China and the US announce plan to work together on cutting emissions


    China and the US announce plan to work together on cutting emissions


    China and the US announce plan to work together on cutting emissions

    In a surprise press conference, the two superpowers promised to cooperate more and hoped for the success of Cop

    China's special envoy for climate change, Xie Zhenhua, speaks at the opP26 UN climate summit in Glasgow.

    The announcement followed a call by developing countries for rich nations to come forward with more financial help for vulnerable countries, saying a new draft outcome for the talks was too weak in this regard.

    The draft text, published early on Wednesday morning by the UK as president of the talks, set out the probable outcome of the Cop26 talks, including a potential requirement for countries to return to the negotiating table next year to beef up their national plans on cutting greenhouse gas emissions.

    The text also set out the scientific case for limiting global temperature rises to 1.5C above pre-industrial levels, and expressed “alarm” that emissions were far higher than the levels needed to stay within safe temperature thresholds.

    But poor countries said the text needed more emphasis on climate finance, to help them cut carbon and cope with the impacts of climate breakdown.

    Aubrey Webson, chair of the Alliance of Small Islands States, which represents 37 of the most at-risk countries, said: “The text provides a basis for moving forward but it needs to be strengthened in key areas in order to respond to the needs of the most vulnerable, particularly on finance. We won’t get the ambition on emissions we need for 1.5C if we don’t scale up the provision of finance, and this includes the long overdue recognition of a separate and additional component for loss and damage.”

    He added that the language was too weak: “‘Urging’, ‘calling’, ‘encouraging’ and ‘inviting’ is not the decisive language that this moment calls for. We have limited time left in the Cop to get this right and send a clear message to our children, and the most vulnerable communities, that we hear you and we are taking this crisis seriously.”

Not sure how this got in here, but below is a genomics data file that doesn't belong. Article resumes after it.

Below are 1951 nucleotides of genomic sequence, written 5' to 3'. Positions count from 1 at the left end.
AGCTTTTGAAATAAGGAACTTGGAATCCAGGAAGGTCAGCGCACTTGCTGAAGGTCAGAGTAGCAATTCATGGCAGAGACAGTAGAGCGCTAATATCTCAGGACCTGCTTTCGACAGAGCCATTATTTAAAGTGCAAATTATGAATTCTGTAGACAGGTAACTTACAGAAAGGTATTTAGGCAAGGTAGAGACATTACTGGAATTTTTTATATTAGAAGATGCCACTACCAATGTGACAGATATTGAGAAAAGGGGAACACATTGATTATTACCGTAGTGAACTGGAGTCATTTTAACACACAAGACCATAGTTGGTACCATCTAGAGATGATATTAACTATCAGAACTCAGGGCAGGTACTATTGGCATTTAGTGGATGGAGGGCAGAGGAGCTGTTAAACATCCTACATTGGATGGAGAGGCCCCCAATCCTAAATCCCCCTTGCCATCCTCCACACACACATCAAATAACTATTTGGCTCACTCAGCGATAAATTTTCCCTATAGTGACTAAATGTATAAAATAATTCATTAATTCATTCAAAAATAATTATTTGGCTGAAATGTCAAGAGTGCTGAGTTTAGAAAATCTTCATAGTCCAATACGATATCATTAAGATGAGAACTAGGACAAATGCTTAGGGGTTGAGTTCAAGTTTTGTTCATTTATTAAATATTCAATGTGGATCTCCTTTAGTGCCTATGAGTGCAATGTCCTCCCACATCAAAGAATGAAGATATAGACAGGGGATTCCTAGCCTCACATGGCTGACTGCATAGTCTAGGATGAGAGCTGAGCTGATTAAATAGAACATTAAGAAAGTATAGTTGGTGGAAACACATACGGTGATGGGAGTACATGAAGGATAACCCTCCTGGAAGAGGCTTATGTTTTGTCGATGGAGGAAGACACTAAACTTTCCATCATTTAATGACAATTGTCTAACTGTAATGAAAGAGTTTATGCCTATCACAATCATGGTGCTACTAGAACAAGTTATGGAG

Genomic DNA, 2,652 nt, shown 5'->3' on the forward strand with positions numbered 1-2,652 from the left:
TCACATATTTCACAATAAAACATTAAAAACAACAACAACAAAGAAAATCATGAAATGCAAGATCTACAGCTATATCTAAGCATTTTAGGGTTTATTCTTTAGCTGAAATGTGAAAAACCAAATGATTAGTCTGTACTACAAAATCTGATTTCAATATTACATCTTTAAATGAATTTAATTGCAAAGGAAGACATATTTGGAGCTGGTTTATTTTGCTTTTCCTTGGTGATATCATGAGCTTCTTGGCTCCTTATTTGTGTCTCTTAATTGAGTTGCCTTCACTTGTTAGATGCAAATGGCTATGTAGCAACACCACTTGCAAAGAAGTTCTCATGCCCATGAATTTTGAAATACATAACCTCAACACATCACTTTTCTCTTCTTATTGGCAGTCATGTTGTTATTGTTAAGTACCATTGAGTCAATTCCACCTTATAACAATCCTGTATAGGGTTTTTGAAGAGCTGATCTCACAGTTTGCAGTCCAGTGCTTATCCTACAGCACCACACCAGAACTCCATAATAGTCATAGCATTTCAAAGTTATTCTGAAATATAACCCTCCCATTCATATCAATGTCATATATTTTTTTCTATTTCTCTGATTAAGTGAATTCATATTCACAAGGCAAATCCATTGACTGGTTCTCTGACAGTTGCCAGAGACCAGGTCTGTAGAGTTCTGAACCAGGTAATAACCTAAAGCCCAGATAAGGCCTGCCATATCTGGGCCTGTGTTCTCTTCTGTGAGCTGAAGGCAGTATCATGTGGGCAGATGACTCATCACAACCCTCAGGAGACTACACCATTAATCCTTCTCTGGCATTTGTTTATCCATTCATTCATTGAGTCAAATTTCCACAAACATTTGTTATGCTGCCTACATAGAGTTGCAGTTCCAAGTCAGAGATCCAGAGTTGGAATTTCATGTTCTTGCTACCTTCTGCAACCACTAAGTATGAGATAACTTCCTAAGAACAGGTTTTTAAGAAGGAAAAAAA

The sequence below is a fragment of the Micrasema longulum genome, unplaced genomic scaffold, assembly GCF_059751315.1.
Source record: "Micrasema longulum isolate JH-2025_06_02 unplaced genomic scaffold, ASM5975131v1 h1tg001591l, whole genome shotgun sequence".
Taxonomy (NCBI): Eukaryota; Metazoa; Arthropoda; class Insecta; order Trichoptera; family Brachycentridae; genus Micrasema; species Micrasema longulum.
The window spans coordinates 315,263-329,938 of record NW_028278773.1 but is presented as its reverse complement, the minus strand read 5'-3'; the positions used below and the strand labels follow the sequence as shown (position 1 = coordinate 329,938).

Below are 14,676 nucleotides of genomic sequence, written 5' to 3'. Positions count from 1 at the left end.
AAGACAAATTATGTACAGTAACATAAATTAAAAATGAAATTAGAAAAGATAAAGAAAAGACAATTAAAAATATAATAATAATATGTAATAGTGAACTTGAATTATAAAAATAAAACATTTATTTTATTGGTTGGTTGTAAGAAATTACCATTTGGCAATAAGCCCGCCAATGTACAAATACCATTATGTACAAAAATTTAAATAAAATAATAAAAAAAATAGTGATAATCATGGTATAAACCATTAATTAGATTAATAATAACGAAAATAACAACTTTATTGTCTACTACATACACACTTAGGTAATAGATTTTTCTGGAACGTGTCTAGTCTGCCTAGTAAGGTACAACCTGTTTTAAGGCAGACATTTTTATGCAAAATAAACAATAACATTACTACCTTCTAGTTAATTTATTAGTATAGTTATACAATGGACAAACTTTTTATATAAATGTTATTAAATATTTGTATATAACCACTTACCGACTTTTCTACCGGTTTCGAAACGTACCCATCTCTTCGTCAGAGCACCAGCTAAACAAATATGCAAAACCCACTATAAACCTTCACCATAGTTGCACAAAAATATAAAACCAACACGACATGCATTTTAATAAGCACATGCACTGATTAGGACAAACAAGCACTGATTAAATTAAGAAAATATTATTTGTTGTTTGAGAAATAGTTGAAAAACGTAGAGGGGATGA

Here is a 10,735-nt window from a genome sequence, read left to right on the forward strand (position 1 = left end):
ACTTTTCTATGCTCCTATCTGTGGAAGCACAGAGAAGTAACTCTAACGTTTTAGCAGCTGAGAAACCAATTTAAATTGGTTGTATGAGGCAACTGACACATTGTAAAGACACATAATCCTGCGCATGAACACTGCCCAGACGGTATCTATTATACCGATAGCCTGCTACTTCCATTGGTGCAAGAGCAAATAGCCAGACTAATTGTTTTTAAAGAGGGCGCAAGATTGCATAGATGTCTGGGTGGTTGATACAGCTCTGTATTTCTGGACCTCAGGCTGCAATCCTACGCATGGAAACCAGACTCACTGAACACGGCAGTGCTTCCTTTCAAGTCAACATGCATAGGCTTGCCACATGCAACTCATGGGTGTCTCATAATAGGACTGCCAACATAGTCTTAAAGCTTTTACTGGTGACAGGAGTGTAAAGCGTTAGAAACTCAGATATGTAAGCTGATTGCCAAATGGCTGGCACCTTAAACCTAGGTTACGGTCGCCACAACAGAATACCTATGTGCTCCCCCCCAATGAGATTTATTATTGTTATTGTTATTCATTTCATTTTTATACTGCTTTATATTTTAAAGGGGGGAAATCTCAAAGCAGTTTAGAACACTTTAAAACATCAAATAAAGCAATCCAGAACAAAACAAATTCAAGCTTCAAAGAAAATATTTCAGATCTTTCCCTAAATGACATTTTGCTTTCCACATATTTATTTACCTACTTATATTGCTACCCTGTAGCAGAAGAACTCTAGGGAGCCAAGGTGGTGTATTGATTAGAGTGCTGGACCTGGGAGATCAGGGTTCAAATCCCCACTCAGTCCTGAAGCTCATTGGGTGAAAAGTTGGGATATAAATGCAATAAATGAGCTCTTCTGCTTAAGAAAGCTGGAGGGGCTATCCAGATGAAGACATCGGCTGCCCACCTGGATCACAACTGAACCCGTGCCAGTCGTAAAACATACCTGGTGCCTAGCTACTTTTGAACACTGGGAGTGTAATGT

Bruce Bilimon, minister of health for the Marshall Islands, part of the High Ambition Coalition made up of developed and developing countries, added: “We need a comprehensive Glasgow package to build and reinforce trust between developed and developing states.”

    Other developing countries told the Guardian that clearer commitments were needed to force countries to ratchet up their emissions cuts.

    The UK prime minister, Boris Johnson, made a flying visit to Glasgow on Wednesday, where he warned delegates that failure to reach an effective agreement would bring an “immense” and well-deserved backlash from around the globe.

    Johnson called for “a determined push to get us over the line” – and said some countries had not done enough to achieve this. Leaders not in Glasgow needed to “pick up the phone to their teams here and give them the negotiating margin, give them the space they need in which to manoeuvre and get this done”, he said.

    Johnson criticised – but did not name – some countries for “conspicuously patting themselves on the back” for signing up to the Paris climate accord but doing too little at Cop.

    “The world will find it absolutely incomprehensible if we fail to deliver [a good outcome]. And the backlash from people will be immense and it will be long-lasting, and frankly we will deserve their criticism and their opprobrium.”


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    Published at Wed, 10 Nov 2021 19:06:45 +0000

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